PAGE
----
If he will make a statement on the effect of UK renewable energy policy on Scotland.
Scotland Office Ministers and officials are in regular contact with the Scottish Executive and the Department of Trade and Industry in relation to a wide range of energy-related matters.
The Secretary of State will be aware that the National Audit Office report concluded that the policy he is pursuing will lead to a 5 per cent. increase in electricity prices and a £1 billion additional cost to taxpayers and consumers. Also, it will cost the tourism industry £80 billion a year in fewer tourist visits and fewer tourist-related jobs. Does he not realise that this is not a very clever policy at all?
I am not sure which aspect of our policy the hon. Lady is attempting to refer to, but she might be speaking in relation to renewables. To be fair to her, she has shown that she is unremittingly hostile to the development of renewable energy. I do not agree with her on that, because I believe that, for environmental reasons, and for other reasons as well, we ought to be increasing the amount of energy we generate from renewable sources.
The position of the Conservatives seems nonsensical: they are in favour of getting alternatives, but they are against anything that might offer a practical way of providing them. That energy policy does not add up. If we pursued the line that the hon. Lady advocates, sooner or later we would find that there was a shortfall in the generation of electricity. That cannot be good for anyone in this country.
My right hon. Friend will be aware that renewable energy is benefiting enormously from the renewables obligation. In Scotland, I understand that there have been about 270 applications for onshore wind farms, but many groups are deeply concerned that the cheap option has been adopted by companies. They think that onshore wind farms are the very cheap option, to the detriment of other renewables technologies. Does he agree that that is the case? If so, should we not change the conditions of the renewables obligation to ensure that we encourage as much diversity as possible in renewables technology?
First, many more applications are lodged than are ever likely to be granted, but that is perhaps not surprising due to the nature of the planning process. I agree with my hon. Friend—I have said this before—that there should be a diverse supply of electricity generation. However, the fact is that onshore wind generation technology and know-how are far more advanced than those involved with, for example, wave power generation. I also agree that we need to examine the possibilities of wave power. Indeed, work is being done in different parts of Scotland, particularly in the north, in relation to that, because the more diverse the energy supply, the better.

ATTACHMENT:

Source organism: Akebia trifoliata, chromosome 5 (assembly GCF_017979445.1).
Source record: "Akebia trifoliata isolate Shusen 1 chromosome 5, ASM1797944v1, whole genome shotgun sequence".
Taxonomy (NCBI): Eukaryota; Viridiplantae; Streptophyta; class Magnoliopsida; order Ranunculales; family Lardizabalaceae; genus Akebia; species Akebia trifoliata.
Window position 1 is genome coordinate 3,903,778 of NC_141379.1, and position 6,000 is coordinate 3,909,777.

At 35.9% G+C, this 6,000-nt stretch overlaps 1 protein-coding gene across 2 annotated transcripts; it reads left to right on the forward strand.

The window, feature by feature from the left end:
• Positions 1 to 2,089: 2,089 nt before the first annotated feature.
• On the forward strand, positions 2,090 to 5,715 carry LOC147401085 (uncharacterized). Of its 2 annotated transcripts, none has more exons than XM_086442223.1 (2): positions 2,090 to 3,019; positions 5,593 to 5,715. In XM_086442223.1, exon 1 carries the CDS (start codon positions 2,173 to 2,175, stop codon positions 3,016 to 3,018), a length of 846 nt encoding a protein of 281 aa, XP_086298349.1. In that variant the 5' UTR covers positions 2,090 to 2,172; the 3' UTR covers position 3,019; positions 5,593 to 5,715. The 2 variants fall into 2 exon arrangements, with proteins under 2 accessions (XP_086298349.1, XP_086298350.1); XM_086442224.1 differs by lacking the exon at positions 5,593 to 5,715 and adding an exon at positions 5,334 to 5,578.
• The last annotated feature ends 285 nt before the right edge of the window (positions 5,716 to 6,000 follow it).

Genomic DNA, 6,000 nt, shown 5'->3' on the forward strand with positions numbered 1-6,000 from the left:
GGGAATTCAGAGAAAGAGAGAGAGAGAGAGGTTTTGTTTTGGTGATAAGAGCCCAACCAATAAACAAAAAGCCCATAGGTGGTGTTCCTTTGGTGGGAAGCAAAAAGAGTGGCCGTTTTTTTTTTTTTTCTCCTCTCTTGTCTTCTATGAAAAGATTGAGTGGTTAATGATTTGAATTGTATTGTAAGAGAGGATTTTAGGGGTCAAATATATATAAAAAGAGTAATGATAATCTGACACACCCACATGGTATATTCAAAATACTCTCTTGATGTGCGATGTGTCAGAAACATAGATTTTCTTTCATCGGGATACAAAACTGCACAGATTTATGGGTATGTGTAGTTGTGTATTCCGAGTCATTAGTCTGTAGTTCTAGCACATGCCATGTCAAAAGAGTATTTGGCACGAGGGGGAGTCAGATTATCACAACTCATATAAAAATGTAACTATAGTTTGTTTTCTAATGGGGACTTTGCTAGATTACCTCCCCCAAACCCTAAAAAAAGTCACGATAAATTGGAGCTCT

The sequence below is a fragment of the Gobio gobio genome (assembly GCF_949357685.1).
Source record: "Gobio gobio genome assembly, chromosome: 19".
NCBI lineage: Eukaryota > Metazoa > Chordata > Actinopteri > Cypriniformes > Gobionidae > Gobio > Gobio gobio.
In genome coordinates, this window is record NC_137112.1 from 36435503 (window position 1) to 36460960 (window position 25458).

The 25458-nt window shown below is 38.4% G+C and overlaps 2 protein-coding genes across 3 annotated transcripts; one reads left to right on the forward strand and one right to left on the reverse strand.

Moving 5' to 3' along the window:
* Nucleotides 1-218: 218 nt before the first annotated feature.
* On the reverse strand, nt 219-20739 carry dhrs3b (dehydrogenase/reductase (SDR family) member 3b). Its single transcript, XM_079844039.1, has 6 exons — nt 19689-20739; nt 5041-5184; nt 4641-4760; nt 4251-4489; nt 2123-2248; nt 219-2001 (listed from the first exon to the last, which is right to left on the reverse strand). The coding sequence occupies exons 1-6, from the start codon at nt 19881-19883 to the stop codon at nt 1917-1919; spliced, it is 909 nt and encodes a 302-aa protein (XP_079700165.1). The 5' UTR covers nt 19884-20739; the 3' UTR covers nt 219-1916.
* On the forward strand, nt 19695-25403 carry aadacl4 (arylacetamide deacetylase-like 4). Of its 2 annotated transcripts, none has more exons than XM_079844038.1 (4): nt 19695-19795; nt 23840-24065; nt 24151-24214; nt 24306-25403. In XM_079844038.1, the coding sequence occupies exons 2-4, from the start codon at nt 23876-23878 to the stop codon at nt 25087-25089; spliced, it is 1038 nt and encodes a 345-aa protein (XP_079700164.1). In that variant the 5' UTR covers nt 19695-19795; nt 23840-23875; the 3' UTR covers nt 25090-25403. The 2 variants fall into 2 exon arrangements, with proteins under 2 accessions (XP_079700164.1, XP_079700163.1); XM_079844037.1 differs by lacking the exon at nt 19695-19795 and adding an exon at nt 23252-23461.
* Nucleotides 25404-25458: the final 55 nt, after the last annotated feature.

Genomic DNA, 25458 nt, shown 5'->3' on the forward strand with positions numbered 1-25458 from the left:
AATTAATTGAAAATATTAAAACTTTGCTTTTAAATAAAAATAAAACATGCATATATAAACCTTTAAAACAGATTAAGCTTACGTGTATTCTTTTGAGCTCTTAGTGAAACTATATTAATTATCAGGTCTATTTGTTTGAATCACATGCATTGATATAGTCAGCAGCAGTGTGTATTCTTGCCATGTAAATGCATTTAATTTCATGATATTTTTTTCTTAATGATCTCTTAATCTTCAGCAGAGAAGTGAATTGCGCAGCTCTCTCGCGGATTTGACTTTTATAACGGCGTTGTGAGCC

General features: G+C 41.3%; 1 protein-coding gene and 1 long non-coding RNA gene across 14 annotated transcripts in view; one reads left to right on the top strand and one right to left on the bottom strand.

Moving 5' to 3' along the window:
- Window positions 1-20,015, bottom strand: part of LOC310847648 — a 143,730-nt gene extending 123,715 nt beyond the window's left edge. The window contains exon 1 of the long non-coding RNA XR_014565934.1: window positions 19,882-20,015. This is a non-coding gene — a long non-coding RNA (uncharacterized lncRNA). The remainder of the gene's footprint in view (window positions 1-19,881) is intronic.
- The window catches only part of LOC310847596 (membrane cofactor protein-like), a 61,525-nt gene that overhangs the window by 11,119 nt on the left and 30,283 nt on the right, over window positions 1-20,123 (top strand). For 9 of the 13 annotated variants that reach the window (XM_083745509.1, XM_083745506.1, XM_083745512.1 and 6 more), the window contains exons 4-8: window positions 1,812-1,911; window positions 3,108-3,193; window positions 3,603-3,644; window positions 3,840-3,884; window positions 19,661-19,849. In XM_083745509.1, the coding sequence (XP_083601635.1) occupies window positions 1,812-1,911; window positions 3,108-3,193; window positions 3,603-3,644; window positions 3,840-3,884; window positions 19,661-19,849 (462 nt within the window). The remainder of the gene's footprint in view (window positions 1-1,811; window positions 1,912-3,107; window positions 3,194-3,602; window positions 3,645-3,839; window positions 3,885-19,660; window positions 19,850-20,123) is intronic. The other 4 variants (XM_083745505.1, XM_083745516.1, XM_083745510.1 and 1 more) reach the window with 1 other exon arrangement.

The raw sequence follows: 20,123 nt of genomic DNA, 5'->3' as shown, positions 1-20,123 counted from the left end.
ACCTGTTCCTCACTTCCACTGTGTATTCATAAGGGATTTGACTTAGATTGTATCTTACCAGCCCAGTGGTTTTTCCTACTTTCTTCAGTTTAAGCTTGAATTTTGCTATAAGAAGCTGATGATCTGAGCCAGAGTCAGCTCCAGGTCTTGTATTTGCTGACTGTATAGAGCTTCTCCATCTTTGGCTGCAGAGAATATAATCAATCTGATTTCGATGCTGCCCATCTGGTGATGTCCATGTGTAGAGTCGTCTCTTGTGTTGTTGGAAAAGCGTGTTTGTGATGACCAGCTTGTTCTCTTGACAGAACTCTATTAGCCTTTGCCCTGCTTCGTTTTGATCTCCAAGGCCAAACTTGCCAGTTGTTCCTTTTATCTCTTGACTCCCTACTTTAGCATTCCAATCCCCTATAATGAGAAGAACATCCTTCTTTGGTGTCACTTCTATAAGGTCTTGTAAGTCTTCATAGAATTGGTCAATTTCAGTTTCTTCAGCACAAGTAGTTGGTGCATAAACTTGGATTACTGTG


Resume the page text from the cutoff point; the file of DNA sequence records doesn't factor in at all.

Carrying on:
Why has the Secretary of State totally failed to establish fair charging for access to the electricity grid in Scotland? Will he confirm that under Ofgem's latest proposals, Scottish generators will have to pay half the connection charges for the grid across the United Kingdom—an average of six times per unit more than their English counterparts? How on earth are we going to access the huge renewables potential of Scotland, particularly offshore, if we have a Secretary of State who totally fails to protect Scotland from such unfair, discriminatory, anti-Scottish charging?
Yet again, the hon. Gentleman is talking nonsense. Of course, he misses out the fact that, under the new arrangements, Scottish generators will not have to pay the interconnector charges, which they have to pay at the moment when transmitting electricity from Scotland to England. That will benefit generators. On top of that, he fails to mention that the DTI last week announced that it intends to use its powers to cap charges in relation to generation on the islands and to consult on charges in relation to generation onshore. Before he opens his mouth on these matters, he should perhaps look at the whole picture rather than, as usual, just the partial one.
I recognise the importance of new renewables—everyone in the House will support the programme for renewables, whether in relation to wind energy or hydro—but we must also recognise the role that coal and nuclear power play in the Scottish economy. Surely it would be wrong to throw out everything. Will my right hon. Friend impress it on the DTI that we need an energy debate to discuss the whole issue of what we require in the United Kingdom?
When we have discussed these matters at Scottish questions, I have said that it is important that we have diverse sources of electricity generation. Scotland's nuclear power is capable of generating electricity for at least another 20 years, and it will continue to make a significant contribution. My hon. Friend mentions the coal industry. That, too, has a contribution to make.
We need a sensible, grown-up debate about these things, which has not always happened in the past, but turning our minds from one source of generation and ruling it out on principle—whether nuclear in the case of the nationalists or wind power in the case of the Conservatives—would sell Scotland short. We need to ensure that we have secure energy supplies for decades to come, and we need a sensible debate on how to achieve that.